will be held in Oshawa in May 2008.
They belong to Special
Olympics Ontario Sudbury, which is part of Region 9, stretching from Sault
Ste. Marie to Parry Sound. For Brenda, this marks the seventh year she has
been involved with the club in a wide variety of roles. Ashley represents
the regional police who have adopted the Special Olympics as their Charity
Local athletes with
special intellectual needs take part in a number of different sports, from
swimming where there are currently 80 participants, to bowling and floor
hockey where another 130 compete. They are all registered provincially and
range in age from as young as 8 to adult.
“boot drive” which was held on October 6 at the Hanmer Valley Shopping
Centre, was organized by the local chapter to help defray some of the
costs of sending 18 to 20 athletes to the Provincials as well as the two,
Ryan and Jason, to the Nationals.
According to Brenda,
the Special Olympics often get mixed up with Para Olympics. However, the
Special Olympics program is for people with intellectual challenges while
the Para Olympics are for people with physical disabilities.
The “slogan” for
the Special Olympics is something that we could all adopt: “Let me win.
If I cannot win, let me be brave in my attempt.”
Not Forget To Help Our Food Banks Stock The Shelves This
Anne Unwin, second from the right, expressed
her extreme gratitude to Rob Ferrucci, owner of Cranky Joe’s Roadhouse
in the Hanmer Valley Shopping Centre, and to the Kin Club of Valley East,
represented by Bob Bolger on the far left and Mary Lou Bolger on the far
right, as they presented the Good Neighbours Food Bank with a cheque for
$1500 to be used to help stock the shelves with supplies for less
fortunate residents of the Valley.
The money was raised
through the First Annual Fall Festival Spaghetti Dinner which was
sponsored by the Kin Club, Cranky Joe’s Roadhouse, and the Hanmer Valley
thanked all of the people in the community who came out and supported the
spaghetti dinner. He also thanked the merchants who promoted the dinner
and the patrons of his restaurant who donated money for a chance to win a
guitar autographed by Honeymoon Suite during his grand opening
Unwin is one of the founding members of the Good Neighbours Food Bank
which is located in upper floor of the Fire Station on
in Hanmer. It is open from
on the last two Wednesdays of every month and currently provides emergency
food supplies for 35 to 45 families every month.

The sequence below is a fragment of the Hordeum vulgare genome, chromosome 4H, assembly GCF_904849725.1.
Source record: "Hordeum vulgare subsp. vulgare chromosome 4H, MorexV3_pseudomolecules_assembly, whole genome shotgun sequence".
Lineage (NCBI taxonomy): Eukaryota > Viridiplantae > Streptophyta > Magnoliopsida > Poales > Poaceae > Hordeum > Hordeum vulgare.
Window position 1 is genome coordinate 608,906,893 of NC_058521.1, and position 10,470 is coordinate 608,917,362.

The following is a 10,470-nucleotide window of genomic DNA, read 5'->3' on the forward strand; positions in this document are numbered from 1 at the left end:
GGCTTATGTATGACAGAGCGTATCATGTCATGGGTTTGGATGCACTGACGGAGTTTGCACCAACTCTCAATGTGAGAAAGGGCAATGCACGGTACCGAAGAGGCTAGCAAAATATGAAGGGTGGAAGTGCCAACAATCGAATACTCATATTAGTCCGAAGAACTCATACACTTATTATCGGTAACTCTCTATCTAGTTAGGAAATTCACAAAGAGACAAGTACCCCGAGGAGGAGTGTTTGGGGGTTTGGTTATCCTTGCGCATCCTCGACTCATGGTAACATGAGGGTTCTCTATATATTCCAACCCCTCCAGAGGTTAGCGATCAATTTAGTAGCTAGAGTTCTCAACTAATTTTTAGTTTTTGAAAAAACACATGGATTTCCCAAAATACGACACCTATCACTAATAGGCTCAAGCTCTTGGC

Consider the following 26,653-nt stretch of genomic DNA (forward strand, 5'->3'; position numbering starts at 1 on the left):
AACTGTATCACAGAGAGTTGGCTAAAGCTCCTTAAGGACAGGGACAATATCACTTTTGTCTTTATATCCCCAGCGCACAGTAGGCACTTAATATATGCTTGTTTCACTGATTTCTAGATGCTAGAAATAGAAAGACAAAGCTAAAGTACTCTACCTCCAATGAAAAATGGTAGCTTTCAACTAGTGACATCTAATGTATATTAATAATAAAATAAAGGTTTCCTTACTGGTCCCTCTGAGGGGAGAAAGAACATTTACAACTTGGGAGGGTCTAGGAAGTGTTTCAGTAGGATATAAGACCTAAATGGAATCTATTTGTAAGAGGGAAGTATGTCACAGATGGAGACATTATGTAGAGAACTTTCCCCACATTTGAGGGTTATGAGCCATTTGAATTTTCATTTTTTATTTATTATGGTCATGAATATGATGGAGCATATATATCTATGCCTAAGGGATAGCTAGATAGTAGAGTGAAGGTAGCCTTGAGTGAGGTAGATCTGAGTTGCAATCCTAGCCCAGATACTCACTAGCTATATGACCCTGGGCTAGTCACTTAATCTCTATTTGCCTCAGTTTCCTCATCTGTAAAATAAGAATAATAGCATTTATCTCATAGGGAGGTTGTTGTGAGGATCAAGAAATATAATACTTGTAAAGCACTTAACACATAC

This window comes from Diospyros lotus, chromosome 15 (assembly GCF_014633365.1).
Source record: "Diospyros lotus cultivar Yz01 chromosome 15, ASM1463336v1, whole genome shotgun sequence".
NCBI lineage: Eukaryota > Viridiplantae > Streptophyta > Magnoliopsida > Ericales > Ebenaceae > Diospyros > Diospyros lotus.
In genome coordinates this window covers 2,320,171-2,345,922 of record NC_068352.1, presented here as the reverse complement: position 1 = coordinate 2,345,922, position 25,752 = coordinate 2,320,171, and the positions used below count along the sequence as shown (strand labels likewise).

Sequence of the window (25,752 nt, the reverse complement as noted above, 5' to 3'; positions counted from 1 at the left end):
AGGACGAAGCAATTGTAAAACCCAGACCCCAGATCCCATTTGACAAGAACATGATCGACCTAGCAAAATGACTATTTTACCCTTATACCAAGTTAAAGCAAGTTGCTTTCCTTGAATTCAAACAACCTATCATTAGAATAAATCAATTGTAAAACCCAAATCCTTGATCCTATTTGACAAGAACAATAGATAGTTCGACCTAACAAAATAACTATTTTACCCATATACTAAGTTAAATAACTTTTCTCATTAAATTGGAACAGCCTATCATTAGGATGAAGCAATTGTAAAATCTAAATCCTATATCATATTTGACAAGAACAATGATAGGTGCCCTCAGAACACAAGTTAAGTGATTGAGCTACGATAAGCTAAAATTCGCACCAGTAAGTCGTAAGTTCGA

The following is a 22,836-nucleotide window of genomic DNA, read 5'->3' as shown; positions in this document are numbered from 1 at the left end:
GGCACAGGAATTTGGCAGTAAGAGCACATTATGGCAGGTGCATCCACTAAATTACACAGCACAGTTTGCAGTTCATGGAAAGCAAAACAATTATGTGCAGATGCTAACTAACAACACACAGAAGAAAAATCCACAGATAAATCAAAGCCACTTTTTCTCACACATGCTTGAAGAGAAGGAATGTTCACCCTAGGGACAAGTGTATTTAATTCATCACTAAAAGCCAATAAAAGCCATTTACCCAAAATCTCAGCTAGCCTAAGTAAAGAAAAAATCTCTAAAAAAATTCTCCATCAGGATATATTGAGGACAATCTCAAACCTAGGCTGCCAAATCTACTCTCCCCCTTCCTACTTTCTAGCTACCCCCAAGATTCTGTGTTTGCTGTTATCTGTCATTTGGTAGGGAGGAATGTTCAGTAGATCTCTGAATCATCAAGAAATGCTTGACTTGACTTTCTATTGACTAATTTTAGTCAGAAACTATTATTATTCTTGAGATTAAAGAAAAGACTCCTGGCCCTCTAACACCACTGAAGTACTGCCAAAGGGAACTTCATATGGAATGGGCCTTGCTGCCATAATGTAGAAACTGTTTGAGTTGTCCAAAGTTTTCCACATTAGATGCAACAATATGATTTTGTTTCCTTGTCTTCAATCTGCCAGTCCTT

shelves are starting to get kind of bare at this time of year, but we are
always hopeful for the kind support of the community, especially around
Thanksgiving,” Anne explained. “We can always use cash donations so
that we can buy some of the supplies that we run short of or some of the
perishable items such as fresh produce and meat for our clients.”
order to help Anne and her volunteers “re-stock the shelves” Rob is
inviting all residents of
to dig deep this week and come up with some non-perishable food donations
or, alternatively, some of that much needed cash.
you would like to make any donations to the food bank, you can bring the
items to Cranky Joe’s Roadhouse in the Hanmer Valley Shopping Centre.
Cranky Joe’s is located in the former location of Buddie’s Restaurant
and is open seven days a week. Rob invites you to “give your bag of
groceries to any of my staff or if you can give a donation of cash and we
will make sure that it gets to the Good Neighbours Food Bank along with
the food. I think Anne and her volunteers are doing a wonderful service
for the people of the community and I will do anything I can to help out.
We’re always open so you can drop by at any time. You don’t have to
stay to eat if you don’t have time, just bring in your donation and give
it to one of my staff.”
are also reminded that they can drop off food or cash donations at the
Vision Paper offices which are located at the top of the hill in Hanmer or
they can also make donations to the St. Vincent de Paul Food Bank on
Highway 69N in Val Caron.
you read this article, take a few moments to go down to your food pantry
and see if you can put together a box or bag of items you can spare for
the needy. It doesn’t have to be much. Every little bit helps. If you
can put five or ten dollars into an envelope we would also appreciate it a
great deal. Then the next time you are out driving, just take a few
minutes to drop it off at Cranky Joe’s Roadhouse, The Vision Paper
office, or St. Vincent de Paul’s. Your donations will be put to good use
and you will feel very good about what you have done to make someone’s
life just a little bit brighter.
Published by INFOCOM CANADA BUSINESS CONSULTANTS INC.
Robert Kirwan, President & C.E.O. 4456 Noel Crescent, Val
Therese ON P3P 1S8 Phone: (705) 969-7215 EMAIL